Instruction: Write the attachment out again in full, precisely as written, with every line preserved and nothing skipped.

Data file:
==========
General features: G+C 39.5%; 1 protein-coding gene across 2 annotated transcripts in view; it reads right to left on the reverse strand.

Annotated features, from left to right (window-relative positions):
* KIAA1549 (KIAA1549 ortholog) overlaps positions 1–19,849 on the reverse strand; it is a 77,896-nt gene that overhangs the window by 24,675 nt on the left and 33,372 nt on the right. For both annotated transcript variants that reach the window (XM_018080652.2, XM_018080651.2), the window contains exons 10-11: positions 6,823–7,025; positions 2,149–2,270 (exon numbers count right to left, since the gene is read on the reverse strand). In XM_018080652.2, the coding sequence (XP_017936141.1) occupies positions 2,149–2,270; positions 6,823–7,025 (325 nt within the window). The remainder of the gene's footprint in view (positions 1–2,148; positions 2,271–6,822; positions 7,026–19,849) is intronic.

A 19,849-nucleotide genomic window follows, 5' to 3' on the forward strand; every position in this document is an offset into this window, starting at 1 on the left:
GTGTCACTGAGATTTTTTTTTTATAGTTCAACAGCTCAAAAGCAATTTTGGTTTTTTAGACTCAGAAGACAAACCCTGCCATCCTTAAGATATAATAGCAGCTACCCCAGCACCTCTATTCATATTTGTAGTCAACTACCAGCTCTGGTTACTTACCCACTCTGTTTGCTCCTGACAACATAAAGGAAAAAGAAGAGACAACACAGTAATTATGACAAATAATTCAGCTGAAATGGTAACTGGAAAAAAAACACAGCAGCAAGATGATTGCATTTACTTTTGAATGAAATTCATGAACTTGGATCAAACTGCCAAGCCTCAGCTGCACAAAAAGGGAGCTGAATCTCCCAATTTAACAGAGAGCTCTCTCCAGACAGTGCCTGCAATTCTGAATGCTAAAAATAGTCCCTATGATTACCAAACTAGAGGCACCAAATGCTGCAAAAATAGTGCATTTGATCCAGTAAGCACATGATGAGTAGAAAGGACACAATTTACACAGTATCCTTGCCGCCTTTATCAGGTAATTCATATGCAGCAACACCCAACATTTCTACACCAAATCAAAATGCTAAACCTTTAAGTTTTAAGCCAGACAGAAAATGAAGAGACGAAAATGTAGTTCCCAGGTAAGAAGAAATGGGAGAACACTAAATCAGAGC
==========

General features: G+C 39.5%; 1 protein-coding gene across 2 annotated transcripts in view; it reads right to left on the reverse strand.

Annotated features, from left to right (window-relative positions):
* KIAA1549 (KIAA1549 ortholog) overlaps positions 1–19,849 on the reverse strand; it is a 77,896-nt gene that overhangs the window by 24,675 nt on the left and 33,372 nt on the right. For both annotated transcript variants that reach the window (XM_018080652.2, XM_018080651.2), the window contains exons 10-11: positions 6,823–7,025; positions 2,149–2,270 (exon numbers count right to left, since the gene is read on the reverse strand). In XM_018080652.2, the coding sequence (XP_017936141.1) occupies positions 2,149–2,270; positions 6,823–7,025 (325 nt within the window). The remainder of the gene's footprint in view (positions 1–2,148; positions 2,271–6,822; positions 7,026–19,849) is intronic.

A 19,849-nucleotide genomic window follows, 5' to 3' on the forward strand; every position in this document is an offset into this window, starting at 1 on the left:
GTGTCACTGAGATTTTTTTTTTATAGTTCAACAGCTCAAAAGCAATTTTGGTTTTTTAGACTCAGAAGACAAACCCTGCCATCCTTAAGATATAATAGCAGCTACCCCAGCACCTCTATTCATATTTGTAGTCAACTACCAGCTCTGGTTACTTACCCACTCTGTTTGCTCCTGACAACATAAAGGAAAAAGAAGAGACAACACAGTAATTATGACAAATAATTCAGCTGAAATGGTAACTGGAAAAAAAACACAGCAGCAAGATGATTGCATTTACTTTTGAATGAAATTCATGAACTTGGATCAAACTGCCAAGCCTCAGCTGCACAAAAAGGGAGCTGAATCTCCCAATTTAACAGAGAGCTCTCTCCAGACAGTGCCTGCAATTCTGAATGCTAAAAATAGTCCCTATGATTACCAAACTAGAGGCACCAAATGCTGCAAAAATAGTGCATTTGATCCAGTAAGCACATGATGAGTAGAAAGGACACAATTTACACAGTATCCTTGCCGCCTTTATCAGGTAATTCATATGCAGCAACACCCAACATTTCTACACCAAATCAAAATGCTAAACCTTTAAGTTTTAAGCCAGACAGAAAATGAAGAGACGAAAATGTAGTTCCCAGGTAAGAAGAAATGGGAGAACACTAAATCAGAGC